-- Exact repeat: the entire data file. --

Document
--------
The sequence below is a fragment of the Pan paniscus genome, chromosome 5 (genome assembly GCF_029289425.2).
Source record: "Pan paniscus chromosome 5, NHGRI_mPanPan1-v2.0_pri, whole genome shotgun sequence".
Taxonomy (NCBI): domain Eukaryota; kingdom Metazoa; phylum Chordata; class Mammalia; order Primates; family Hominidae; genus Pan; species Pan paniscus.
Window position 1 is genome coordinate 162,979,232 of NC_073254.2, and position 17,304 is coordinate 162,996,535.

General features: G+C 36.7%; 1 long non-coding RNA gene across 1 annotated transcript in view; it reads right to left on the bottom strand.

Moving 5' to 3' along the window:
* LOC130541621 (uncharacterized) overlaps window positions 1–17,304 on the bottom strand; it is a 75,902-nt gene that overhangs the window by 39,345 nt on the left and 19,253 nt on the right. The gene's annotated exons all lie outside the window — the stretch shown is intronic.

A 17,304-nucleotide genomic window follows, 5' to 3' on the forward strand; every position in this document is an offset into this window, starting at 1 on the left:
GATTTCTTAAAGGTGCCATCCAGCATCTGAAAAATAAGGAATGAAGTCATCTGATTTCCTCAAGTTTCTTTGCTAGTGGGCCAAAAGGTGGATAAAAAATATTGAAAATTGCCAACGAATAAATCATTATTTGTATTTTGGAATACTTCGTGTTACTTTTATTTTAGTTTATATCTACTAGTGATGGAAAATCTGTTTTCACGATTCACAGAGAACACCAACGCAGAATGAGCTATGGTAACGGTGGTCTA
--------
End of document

The sequence below is a fragment of the Pan paniscus genome, chromosome 5 (genome assembly GCF_029289425.2).
Source record: "Pan paniscus chromosome 5, NHGRI_mPanPan1-v2.0_pri, whole genome shotgun sequence".
Taxonomy (NCBI): domain Eukaryota; kingdom Metazoa; phylum Chordata; class Mammalia; order Primates; family Hominidae; genus Pan; species Pan paniscus.
Window position 1 is genome coordinate 162,979,232 of NC_073254.2, and position 17,304 is coordinate 162,996,535.

General features: G+C 36.7%; 1 long non-coding RNA gene across 1 annotated transcript in view; it reads right to left on the bottom strand.

Moving 5' to 3' along the window:
* LOC130541621 (uncharacterized) overlaps window positions 1–17,304 on the bottom strand; it is a 75,902-nt gene that overhangs the window by 39,345 nt on the left and 19,253 nt on the right. The gene's annotated exons all lie outside the window — the stretch shown is intronic.

A 17,304-nucleotide genomic window follows, 5' to 3' on the forward strand; every position in this document is an offset into this window, starting at 1 on the left:
GATTTCTTAAAGGTGCCATCCAGCATCTGAAAAATAAGGAATGAAGTCATCTGATTTCCTCAAGTTTCTTTGCTAGTGGGCCAAAAGGTGGATAAAAAATATTGAAAATTGCCAACGAATAAATCATTATTTGTATTTTGGAATACTTCGTGTTACTTTTATTTTAGTTTATATCTACTAGTGATGGAAAATCTGTTTTCACGATTCACAGAGAACACCAACGCAGAATGAGCTATGGTAACGGTGGTCTA